John Garlet has lived in his Evansville home since 1976, carefree for decades, but lately the problems have been piling up.
In June, Garlet filed his first complaint with the Vanderburgh County Plan Commission regarding the opening of a dog kennel at the nearby former auction house on Heidelbach Avenue.
“[A] dog came out of that door, ran over there under that fence and jumped on me,” Garlet said, pointing to a large chain-link fence next to her house. “I was there and there was no doubt if that fence hadn’t been there, that dog would have eaten me alive.”
Garlet’s house is on Iowa Street. There is an empty fenced lot that separates it from the kennel property, but dogs have access to this lot.
Over time, more and more concerns were raised. Garlet’s wife shared photos of other dogs getting too close to feel comfortable, including one she said was scratching under the fence.
Garlet said the owners of the kennel eventually removed the vicious dog that nearly jumped the fence, but he also said the dogs weren’t nearly released anymore, which changed the reasoning behind his complaints.
“To me, it looks like they don’t care about the dogs,” Garlet said. “Dogs need more room to run, they need food, water, they need to get outside and breathe fresh air and to run, to exercise and they don’t Nothing of the sort.”
Garlet walked 44News to the kennel on Wednesday to see if any of the owners wanted to talk, but no one answered the door.
The next day, however, about half a dozen dogs were out in the yard and someone was ready to talk.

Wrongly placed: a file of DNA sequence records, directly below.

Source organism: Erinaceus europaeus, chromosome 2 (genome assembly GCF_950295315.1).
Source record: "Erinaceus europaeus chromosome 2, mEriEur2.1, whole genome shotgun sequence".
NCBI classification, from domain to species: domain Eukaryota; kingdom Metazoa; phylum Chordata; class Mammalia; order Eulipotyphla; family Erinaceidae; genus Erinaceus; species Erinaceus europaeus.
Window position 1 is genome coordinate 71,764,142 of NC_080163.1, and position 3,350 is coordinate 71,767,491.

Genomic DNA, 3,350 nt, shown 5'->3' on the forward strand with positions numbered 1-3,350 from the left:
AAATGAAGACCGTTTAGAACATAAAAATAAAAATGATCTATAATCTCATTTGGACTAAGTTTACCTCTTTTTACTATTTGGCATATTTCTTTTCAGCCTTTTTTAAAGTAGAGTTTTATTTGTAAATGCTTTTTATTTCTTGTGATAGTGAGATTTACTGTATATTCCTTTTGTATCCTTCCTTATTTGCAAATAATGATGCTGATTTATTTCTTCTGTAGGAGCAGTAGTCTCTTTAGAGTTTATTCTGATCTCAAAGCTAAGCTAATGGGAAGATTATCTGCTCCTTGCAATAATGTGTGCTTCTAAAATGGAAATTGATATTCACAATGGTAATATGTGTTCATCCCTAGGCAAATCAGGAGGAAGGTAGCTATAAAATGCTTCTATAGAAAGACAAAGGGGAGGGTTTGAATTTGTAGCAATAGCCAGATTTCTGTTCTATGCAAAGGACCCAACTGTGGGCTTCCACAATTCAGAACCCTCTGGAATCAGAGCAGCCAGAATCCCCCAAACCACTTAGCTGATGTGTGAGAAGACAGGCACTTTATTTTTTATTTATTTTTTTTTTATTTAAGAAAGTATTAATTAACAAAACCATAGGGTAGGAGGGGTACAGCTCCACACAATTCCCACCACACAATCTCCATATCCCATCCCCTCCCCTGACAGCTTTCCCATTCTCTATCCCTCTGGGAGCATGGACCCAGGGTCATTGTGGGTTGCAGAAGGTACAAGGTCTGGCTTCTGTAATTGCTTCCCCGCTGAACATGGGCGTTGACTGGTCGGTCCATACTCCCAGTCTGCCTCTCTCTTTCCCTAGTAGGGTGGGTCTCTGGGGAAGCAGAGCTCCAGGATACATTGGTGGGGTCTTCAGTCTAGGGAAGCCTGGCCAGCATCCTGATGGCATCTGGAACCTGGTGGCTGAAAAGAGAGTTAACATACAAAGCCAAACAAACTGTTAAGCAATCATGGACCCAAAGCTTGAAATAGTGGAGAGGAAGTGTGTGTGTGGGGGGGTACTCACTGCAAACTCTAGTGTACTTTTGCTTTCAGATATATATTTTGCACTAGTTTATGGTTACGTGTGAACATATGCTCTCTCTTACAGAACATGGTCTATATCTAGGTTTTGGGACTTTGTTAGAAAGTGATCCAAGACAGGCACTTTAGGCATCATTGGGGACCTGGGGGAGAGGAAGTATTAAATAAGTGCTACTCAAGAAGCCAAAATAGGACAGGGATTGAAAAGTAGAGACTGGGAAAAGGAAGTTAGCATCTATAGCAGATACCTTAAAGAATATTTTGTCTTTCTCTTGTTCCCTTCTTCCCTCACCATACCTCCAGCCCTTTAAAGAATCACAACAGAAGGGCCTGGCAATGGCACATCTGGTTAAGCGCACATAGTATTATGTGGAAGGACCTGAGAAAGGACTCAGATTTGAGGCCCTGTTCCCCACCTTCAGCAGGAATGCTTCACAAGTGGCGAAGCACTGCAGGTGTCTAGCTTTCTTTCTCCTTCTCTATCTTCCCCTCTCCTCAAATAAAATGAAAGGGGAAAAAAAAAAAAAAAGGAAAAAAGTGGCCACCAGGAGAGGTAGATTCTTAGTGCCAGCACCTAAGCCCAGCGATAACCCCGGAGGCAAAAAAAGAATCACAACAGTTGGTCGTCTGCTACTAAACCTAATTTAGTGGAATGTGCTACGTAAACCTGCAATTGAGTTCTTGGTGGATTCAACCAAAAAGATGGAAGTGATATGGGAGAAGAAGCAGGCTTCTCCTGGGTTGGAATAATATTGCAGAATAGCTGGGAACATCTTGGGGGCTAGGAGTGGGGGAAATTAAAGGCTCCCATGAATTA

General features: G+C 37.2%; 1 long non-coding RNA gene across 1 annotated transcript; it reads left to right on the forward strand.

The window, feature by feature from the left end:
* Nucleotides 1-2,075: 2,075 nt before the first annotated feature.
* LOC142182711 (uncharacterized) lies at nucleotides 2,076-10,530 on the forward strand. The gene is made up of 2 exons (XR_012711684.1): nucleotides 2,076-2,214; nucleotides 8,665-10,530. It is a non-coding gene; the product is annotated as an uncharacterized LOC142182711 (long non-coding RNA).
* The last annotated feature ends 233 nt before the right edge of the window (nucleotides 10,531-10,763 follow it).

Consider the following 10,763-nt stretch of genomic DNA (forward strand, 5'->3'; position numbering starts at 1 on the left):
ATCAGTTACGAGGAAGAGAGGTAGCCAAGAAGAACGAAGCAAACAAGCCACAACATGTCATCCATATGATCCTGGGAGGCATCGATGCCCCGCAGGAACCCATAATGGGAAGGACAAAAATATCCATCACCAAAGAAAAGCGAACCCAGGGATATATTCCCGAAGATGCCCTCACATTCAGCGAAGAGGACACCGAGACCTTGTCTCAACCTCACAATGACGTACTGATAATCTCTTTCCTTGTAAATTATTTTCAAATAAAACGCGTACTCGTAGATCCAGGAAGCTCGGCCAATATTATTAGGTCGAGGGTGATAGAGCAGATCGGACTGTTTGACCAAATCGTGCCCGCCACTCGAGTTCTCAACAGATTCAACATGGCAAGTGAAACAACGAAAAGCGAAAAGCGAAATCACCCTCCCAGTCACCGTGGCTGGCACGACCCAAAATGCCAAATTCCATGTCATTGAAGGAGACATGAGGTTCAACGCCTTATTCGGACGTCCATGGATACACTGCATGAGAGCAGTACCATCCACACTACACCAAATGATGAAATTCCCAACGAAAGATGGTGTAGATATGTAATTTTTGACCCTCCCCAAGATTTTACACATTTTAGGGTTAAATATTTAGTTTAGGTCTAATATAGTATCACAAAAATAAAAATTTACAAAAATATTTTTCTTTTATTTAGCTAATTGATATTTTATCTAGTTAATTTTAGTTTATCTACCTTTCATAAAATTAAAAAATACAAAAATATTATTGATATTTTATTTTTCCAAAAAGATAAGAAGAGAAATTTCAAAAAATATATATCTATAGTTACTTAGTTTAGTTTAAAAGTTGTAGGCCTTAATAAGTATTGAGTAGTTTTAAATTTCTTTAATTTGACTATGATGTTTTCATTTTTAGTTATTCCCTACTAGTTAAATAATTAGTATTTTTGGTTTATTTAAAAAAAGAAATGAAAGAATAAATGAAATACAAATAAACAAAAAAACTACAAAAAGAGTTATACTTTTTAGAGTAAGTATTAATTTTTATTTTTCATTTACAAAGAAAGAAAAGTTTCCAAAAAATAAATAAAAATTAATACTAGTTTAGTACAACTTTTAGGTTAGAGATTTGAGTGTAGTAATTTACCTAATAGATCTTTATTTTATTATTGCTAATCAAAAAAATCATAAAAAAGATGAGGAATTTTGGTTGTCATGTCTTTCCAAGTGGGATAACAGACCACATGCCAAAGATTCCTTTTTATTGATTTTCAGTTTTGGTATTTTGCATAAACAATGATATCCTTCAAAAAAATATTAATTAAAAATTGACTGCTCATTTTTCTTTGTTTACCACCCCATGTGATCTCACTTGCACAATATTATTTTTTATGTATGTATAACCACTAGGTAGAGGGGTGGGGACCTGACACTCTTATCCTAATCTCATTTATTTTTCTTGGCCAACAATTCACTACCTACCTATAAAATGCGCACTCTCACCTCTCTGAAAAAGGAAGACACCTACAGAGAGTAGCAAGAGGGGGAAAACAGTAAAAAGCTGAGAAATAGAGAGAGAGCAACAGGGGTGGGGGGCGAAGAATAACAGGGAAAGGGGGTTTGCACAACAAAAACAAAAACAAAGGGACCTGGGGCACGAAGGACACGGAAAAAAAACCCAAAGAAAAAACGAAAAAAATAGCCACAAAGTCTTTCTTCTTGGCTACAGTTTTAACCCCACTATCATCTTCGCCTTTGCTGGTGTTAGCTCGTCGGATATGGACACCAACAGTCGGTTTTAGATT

“The dogs are well cared for, none of them are skinny – you can see they are all eating well,” said Lawrence Pennington, one of the kennel owners. “No aggression, no one is coming out, so I don’t understand why people keep complaining.”
Pennington and his business partner even peeked 44News inside the kennel. It was a wide open warehouse with individual crates and dog pens.
Garlet and his wife filed seven complaints between June 5 and July 12. All the while, the kennel operated without county approval.
“The license, yes, we were learning and we went,” Pennington said. “My business partner and I had dogs and the kennel was just something we wanted to do.”
The records showPennington’s business partner did not apply for a special use permit until July 26. The petition was scheduled to be heard by the Zoning Appeals Board on Thursday, but the kennel owners failed to submit the necessary paperwork beforehand.
“We brought the paperwork thinking we were supposed to hand it in at the actual petition meeting,” Pennington said.
The petition, which is filed in the name of his business partner, was one of two unread appeals at the meeting. It was extended and postponed to the next Board meeting in October.
“It’s gone now,” Pennington said. “Next month we will be there.”
It’s a learning curve for kennel owners, but disappointing news for Garlet and his wife as it’s still a month since they said they had to deal with the situation.
But even so, when the board finally votes, Garlet is certain his complaints will pay off.
“They don’t stand a chance,” he said. “They’ll never get the chance to zone him for that.”